Saudi Arabian water scarcity key focus of new report

15 December 2020
video

The webinar marked the launch of a report entitled Getting the balance right: Water resources and food security in Saudi Arabia, published by food and agribusiness specialists, Farrelly & Mitchell.

Managing Director Malachy Mitchell was joined by company partner Paul Fagan in Dublin, Najeeb Al Humaid in Riyadh and Chaitanya GRK in Dubai. The panel addressed the nature of the problem and analysed the crops, technologies and economics on which to base solutions.

Saudi is ranked 17th in the world among countries suffering from water stress. It is the top ranked country with a significantly large land area and population in terms of water stress and has had to draw heavily from non –renewable fossil aquifers.

The depletion of these aquifers has meant an increasing emphasis by the government on how to continue its food security and overall progress as a nation while maintaining existing water capacity.

Agriculture is by far the main user of the country’s water. The government is focused on how to develop greater self-sufficiency in food resources without threatening water supplies.

Crop selection plays a big part in that narrative, but the policy is also mindful of political and social sensitivities around agriculture practices in the country. The panel draw from extensive experience in providing solutions for Saudi agriculture to visualise how the sector is likely to proceed into the future.

Saudi Arabian water scarcity key focus of new report

15 December 2020

The webinar marked the launch of a report entitled Getting the balance right: Water resources and food security in Saudi Arabia, published by food and agribusiness specialists, Farrelly & Mitchell.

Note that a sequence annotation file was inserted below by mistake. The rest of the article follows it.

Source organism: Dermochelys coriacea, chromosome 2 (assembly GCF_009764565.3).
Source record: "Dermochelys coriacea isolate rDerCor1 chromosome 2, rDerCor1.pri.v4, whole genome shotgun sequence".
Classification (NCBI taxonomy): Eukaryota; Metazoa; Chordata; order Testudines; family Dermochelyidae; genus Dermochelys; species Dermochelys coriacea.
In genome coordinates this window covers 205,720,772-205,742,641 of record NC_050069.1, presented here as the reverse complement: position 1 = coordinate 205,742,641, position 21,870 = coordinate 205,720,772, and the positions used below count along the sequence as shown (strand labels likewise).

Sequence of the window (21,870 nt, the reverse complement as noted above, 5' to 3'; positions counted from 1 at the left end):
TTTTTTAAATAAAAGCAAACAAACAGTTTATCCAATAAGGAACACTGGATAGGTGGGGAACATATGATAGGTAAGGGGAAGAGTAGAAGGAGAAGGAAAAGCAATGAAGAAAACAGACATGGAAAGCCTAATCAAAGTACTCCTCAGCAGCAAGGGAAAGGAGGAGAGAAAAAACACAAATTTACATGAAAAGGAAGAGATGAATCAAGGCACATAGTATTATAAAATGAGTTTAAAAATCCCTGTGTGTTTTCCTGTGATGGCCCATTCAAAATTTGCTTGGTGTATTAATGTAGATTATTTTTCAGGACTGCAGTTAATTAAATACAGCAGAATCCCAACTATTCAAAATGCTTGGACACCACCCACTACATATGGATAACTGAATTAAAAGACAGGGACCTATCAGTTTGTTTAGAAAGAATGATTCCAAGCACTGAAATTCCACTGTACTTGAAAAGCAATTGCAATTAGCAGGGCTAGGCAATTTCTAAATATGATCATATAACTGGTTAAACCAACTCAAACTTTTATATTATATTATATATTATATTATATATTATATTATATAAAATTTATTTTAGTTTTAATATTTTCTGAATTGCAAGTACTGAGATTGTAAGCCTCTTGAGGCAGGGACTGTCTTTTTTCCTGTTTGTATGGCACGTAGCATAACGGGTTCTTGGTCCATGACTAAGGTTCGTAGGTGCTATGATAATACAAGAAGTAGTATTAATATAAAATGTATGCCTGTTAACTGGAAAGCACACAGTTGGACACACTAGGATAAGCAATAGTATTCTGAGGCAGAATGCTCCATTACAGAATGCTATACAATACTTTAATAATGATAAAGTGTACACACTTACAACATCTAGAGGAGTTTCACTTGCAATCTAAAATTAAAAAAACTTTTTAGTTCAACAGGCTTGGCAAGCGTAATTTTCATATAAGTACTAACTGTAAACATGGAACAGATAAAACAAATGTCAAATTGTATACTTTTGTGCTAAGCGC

Managing Director Malachy Mitchell was joined by company partner Paul Fagan in Dublin, Najeeb Al Humaid in Riyadh and Chaitanya GRK in Dubai. The panel addressed the nature of the problem and analysed the crops, technologies and economics on which to base solutions.

Saudi is ranked 17th in the world among countries suffering from water stress. It is the top ranked country with a significantly large land area and population in terms of water stress and has had to draw heavily from non –renewable fossil aquifers.

The depletion of these aquifers has meant an increasing emphasis by the government on how to continue its food security and overall progress as a nation while maintaining existing water capacity.

Agriculture is by far the main user of the country’s water. The government is focused on how to develop greater self-sufficiency in food resources without threatening water supplies.

Crop selection plays a big part in that narrative, but the policy is also mindful of political and social sensitivities around agriculture practices in the country. The panel draw from extensive experience in providing solutions for Saudi agriculture to visualise how the sector is likely to proceed into the future.

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